It is already time again for the quarterly Blog Hop. My, how time flies! My grandson has started to crawl, still on his belly, and two teeth are already out. Slowly my days are finding a new rhythm, so I’m writing again. I hope you’ll enjoy this snippet which is based very, very loosely on my experience of becoming a grandmother rather unexpectedly. As usual, you’ll find the links to the other participants below my story.
“Well, you could come in today but only the male doctor will be there,” the gynecologist’s receptionist said. I knew that wouldn’t do. My daughter would never see a man – not when it was her first visit to a gynecologist. I told the receptionist, just as I had told her about the low but persistent abdominal pain Shelly was experiencing. It wasn’t urgent but it definitely needed someone looking at it.
“Well Dr. Paulsen won’t be in before tomorrow. I’ve got a free slot at 9am.”
I smiled and sent a sliver of pleasurable magic through the phone for the woman. “That’s splendid. We’ll be there on time.”
The next morning, my daughter – a little grumpy from getting up this early – and I climbed the two floors to the gynecologist. After the usual paperwork, the receptionist left us in a room with a desk and the gynecological chair. Her smile was meant to be reassuring. “The doctor will be with you in a few minutes.”
Shelly looked at me with a frown. “I won’t sit on that one.” She nodded to the chair.
Before I could answer, the doctor came in. She was a petite woman with brown hair, a white lab coat and tired eyes. “Welcome.” She shook our hands and smiled at my daughter. “It looks as if it’s coming soon. Who’s your regular gynecologist?”
My jaw dropped and for the first time in a long, long while I didn’t know what to say. My daughter’s face must have mirrored my surprise because the doctor said, “Don’t tell me you didn’t know.”
There was no answer to that, but my daughter was too shocked to make a fuss when the doctor examined her. I didn’t even need my magic to soothe her.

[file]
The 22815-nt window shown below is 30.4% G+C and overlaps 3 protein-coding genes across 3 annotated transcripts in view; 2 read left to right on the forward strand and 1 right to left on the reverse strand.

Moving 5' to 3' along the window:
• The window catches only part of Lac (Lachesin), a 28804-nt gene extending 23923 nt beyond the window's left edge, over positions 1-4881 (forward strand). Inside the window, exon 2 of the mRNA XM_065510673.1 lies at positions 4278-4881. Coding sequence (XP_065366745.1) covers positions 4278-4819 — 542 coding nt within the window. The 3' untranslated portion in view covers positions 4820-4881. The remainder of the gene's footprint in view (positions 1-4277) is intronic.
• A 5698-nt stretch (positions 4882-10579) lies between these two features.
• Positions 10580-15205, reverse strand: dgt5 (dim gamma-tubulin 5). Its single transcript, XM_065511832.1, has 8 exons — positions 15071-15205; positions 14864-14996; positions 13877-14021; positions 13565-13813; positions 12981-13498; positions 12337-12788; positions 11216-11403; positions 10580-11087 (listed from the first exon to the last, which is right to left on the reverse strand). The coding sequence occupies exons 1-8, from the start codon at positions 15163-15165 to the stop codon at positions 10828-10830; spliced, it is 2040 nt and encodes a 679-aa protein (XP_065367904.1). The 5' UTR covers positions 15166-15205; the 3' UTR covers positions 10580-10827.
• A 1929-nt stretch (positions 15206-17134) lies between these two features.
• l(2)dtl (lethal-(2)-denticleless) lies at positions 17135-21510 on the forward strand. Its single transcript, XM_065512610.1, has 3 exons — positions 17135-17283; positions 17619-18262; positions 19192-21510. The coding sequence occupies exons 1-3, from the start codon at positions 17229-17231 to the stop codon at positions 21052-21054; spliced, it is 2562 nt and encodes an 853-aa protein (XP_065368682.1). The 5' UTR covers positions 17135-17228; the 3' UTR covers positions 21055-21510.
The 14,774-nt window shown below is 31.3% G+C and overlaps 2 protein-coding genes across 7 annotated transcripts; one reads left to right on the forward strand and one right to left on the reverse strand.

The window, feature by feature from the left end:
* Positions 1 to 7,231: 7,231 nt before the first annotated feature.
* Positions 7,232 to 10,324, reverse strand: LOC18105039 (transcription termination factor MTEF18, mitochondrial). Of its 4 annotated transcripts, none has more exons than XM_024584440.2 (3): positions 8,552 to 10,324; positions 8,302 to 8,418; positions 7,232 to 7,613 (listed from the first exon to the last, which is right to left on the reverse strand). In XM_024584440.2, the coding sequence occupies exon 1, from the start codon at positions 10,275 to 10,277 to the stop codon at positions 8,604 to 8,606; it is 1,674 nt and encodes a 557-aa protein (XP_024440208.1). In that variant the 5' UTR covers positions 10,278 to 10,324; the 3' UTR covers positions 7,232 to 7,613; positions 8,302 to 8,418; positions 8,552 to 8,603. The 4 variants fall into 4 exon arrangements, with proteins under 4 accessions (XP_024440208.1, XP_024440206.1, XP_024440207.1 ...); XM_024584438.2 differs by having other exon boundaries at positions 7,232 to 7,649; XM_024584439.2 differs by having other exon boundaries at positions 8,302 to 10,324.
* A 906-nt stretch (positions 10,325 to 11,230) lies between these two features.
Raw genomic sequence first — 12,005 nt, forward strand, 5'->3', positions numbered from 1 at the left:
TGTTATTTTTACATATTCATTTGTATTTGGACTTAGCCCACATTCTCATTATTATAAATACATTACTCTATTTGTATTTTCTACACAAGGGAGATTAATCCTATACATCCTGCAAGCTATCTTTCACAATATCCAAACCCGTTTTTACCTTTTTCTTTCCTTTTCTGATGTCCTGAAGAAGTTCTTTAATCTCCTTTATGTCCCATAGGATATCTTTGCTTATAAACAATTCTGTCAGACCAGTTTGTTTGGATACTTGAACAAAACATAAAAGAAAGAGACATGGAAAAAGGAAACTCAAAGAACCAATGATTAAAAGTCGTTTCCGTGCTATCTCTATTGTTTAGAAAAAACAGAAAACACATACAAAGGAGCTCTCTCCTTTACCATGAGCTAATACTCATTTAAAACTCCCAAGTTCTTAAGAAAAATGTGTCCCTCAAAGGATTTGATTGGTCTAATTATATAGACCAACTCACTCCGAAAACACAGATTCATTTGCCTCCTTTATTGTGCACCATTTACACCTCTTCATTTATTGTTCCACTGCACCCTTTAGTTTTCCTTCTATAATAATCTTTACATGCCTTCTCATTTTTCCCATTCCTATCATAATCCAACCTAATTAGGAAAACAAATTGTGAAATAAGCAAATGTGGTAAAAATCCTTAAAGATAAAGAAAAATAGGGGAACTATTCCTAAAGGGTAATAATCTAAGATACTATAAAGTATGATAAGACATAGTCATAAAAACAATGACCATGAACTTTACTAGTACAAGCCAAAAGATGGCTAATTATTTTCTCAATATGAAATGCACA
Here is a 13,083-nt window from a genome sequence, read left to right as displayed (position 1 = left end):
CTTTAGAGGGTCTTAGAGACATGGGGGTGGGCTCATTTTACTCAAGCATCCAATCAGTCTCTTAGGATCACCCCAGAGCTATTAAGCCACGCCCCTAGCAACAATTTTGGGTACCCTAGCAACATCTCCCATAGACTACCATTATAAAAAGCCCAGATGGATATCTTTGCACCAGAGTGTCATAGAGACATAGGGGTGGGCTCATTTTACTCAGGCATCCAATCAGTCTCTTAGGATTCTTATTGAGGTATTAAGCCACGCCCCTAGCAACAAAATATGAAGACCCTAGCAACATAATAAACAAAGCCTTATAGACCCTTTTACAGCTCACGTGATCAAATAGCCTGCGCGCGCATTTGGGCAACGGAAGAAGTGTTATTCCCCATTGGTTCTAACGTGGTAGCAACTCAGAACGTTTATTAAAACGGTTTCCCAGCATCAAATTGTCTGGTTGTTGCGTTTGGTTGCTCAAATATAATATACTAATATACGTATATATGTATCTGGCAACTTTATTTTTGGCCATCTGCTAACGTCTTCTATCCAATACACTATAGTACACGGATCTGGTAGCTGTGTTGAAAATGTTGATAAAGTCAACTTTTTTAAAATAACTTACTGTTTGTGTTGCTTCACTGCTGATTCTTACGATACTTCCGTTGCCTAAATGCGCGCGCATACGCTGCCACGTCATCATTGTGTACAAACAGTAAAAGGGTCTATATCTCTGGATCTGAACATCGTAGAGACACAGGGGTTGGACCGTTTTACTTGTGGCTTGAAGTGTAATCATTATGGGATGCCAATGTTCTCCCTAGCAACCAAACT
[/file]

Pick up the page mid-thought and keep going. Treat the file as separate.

“Dear me.” Dr. Paulsen’s eyes widened. “It’s coming right now!” She nearly fled the room to call an ambulance.
While we waited, Shelly’s contractions intensified. She moaned with pain, and my heart hurt in sympathy. At least I now knew her sudden gain in weight hadn’t been due to obsessive eating or cancer or any of the other diseases I had feared. Still, I suffered with her every time the contractions hit. She squeezed my hand as if she meant to crush every single bone to pulp, and it took all my strength not to use a calming spell on her. According to my own mother that would interfere with the baby’s own magic should it have some.
The ambulance took its time and even my spell couldn’t make it faster. All I could do was prevent the gynecologist from panicking. Waves of soothing magic flowed through the rooms, arduously avoiding Shelly. But once the ambulance arrived, everything went fast. Shelly was carried downstairs on a stretcher, and I followed with knees too shaky to manage the stairs without clinging to the handrail. The ambulance headed to the nearby motorway with flashing lights and siren, while my daughter screamed in pain, still clinging to my hand. I tried to make myself as small as possible to not obstruct the doctor and his helpers. The baby arrived soundlessly three minutes before we reached the hospital.
“That doesn’t look good.” The doctor’s face was grim as he cut the cord. My heart seemed to stop beating. I barely dared to look at the rather bluish looking limp body in his hands. “Oxygen. And a tenth of a unit …”
I ignored the doctor’s gobbledygook and concentrated on my daughter. I closed my hands around her wide eyed face. Finally I could help. My magic tugged at her worry, smoothing it out and adding a little hope here and there. “Keep breathing. There’s nothing we can do but hope.” We closed our eyes and ignored the clattering of instruments and the babbling of the paramedic. If we lost the baby, I’d probably never be able to create a bubble of hope again. So we clung to our own little bubble. It was all I could do to keep it up. Shelly’s heart beat the same fearful-hopeful rhythm as mine.
The ambulance screeched to a stop.
“We’ve got her!” The relief in the doctor’s voice was palatable. Very gently he placed the wrapped baby into Shelly’s arms. A content, pink face with the bluest eyes anyone had ever seen stared at us, and a wave of happiness hit me. The baby was magical, and breathing, and moving her tiny fingers, already weaving her spell on us. As I hobbled after the stretcher that was wheeled to a lift, my smile couldn’t have been wider. I whispered to my daughter, “I guess it’s time to think about a name for her.”
The other stories:
In A Picture by Erica Damon
The Past Tastes Better by Karen Lynn
Revealing Space by Barbara Lund
The Rose Tender by Raven O’Fiernan
The Last Sleeping Beauty by Tamara Ruth
Freeman by Elizabeth McCleary
Hell’s Play by Juneta Key
The Token by Eli Winfield
Moshe 4th by Chris Makowski
To The Moon And Beyond, by Fanni Sütő